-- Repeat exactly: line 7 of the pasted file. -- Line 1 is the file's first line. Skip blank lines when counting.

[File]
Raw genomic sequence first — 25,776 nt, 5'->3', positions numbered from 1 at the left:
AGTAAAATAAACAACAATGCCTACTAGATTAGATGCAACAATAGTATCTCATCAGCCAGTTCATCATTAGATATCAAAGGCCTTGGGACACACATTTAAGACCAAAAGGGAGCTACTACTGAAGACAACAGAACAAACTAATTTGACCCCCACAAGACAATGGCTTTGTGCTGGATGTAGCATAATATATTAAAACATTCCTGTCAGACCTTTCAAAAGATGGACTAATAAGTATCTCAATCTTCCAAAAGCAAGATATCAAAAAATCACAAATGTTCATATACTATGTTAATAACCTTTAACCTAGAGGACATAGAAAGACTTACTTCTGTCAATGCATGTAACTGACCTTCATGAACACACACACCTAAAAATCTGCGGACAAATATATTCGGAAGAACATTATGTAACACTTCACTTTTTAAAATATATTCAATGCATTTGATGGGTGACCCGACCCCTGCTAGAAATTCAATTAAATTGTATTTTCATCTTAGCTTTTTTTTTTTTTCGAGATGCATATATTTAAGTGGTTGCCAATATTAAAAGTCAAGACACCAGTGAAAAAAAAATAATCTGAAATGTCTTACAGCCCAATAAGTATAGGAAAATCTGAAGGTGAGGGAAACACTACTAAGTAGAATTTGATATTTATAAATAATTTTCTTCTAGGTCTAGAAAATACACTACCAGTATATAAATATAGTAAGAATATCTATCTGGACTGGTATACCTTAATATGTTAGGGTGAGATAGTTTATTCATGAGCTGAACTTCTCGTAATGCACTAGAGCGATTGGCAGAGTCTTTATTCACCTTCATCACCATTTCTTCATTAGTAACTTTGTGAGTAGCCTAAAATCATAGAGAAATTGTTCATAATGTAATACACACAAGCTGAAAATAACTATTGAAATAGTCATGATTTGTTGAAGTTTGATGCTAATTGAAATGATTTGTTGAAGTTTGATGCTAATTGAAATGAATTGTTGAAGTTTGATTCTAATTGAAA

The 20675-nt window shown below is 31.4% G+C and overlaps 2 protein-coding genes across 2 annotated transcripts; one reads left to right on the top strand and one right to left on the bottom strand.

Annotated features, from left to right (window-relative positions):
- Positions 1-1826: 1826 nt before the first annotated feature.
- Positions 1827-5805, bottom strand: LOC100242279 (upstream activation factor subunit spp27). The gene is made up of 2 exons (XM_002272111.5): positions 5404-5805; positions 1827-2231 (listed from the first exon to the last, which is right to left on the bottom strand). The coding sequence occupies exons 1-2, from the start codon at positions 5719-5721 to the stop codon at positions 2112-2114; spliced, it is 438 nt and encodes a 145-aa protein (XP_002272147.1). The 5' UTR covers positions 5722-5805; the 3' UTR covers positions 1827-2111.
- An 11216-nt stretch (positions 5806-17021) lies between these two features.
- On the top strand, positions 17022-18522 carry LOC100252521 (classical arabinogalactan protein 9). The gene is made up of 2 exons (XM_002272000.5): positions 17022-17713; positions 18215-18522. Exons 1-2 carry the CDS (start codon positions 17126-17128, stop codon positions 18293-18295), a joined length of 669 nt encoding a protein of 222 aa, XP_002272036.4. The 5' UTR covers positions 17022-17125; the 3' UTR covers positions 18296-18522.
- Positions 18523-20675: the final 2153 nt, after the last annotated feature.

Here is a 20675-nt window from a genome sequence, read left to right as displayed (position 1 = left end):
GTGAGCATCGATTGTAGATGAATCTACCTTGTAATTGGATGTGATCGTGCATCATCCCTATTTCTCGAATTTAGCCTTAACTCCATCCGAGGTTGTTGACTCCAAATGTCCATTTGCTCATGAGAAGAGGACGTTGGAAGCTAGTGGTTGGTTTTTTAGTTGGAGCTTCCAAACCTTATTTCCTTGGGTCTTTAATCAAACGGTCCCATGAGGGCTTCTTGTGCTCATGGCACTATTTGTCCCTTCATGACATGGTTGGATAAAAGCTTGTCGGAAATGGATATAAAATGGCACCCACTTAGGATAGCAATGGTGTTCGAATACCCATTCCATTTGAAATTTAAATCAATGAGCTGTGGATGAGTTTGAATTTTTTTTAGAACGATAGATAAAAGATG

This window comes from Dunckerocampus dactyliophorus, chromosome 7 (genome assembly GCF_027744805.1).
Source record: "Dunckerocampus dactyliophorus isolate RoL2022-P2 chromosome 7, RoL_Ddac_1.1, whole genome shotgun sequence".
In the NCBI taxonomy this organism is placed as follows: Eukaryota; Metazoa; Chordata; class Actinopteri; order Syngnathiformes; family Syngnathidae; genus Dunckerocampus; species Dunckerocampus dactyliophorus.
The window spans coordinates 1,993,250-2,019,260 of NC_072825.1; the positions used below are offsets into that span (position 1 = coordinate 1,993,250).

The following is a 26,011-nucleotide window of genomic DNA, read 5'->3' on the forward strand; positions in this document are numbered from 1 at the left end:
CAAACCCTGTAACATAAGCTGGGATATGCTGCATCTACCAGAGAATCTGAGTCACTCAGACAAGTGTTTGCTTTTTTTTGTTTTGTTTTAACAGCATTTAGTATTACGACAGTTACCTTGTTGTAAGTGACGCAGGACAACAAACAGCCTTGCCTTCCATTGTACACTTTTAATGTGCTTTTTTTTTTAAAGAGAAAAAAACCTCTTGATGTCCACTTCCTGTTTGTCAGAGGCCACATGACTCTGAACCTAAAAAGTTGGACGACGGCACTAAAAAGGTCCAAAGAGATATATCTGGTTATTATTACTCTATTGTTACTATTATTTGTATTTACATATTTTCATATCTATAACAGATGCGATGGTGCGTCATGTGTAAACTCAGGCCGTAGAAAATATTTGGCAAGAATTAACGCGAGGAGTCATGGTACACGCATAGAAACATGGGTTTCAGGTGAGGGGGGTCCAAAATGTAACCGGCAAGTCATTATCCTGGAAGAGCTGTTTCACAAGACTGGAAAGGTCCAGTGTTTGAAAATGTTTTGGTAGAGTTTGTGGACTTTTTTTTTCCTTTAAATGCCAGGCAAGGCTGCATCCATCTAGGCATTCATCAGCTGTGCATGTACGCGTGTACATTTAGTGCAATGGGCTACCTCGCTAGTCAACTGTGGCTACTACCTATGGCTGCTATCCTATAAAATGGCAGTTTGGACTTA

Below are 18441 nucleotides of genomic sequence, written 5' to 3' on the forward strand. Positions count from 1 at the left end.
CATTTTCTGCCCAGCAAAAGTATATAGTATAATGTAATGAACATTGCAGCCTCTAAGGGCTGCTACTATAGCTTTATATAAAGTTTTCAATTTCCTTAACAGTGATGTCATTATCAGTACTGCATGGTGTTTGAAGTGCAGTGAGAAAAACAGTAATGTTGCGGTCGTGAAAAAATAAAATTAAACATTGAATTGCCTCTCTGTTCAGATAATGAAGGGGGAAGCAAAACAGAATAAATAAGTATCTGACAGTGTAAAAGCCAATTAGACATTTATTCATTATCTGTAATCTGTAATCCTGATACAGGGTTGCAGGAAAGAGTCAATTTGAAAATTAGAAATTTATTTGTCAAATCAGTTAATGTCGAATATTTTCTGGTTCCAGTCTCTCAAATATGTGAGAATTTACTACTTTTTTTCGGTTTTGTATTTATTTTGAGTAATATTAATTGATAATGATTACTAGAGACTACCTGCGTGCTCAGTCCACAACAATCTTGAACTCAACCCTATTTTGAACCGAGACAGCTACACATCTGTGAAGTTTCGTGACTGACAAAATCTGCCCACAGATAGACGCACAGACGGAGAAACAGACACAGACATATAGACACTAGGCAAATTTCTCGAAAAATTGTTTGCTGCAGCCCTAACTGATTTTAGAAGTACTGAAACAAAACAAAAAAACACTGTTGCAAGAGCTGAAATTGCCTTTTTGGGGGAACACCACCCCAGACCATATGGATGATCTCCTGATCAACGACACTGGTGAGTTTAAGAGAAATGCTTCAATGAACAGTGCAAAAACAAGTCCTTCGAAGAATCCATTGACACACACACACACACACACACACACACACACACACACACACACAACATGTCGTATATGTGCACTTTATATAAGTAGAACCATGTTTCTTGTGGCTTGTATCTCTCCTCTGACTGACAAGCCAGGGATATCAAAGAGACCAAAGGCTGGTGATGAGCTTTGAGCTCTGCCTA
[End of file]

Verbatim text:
- An 11216-nt stretch (positions 5806-17021) lies between these two features.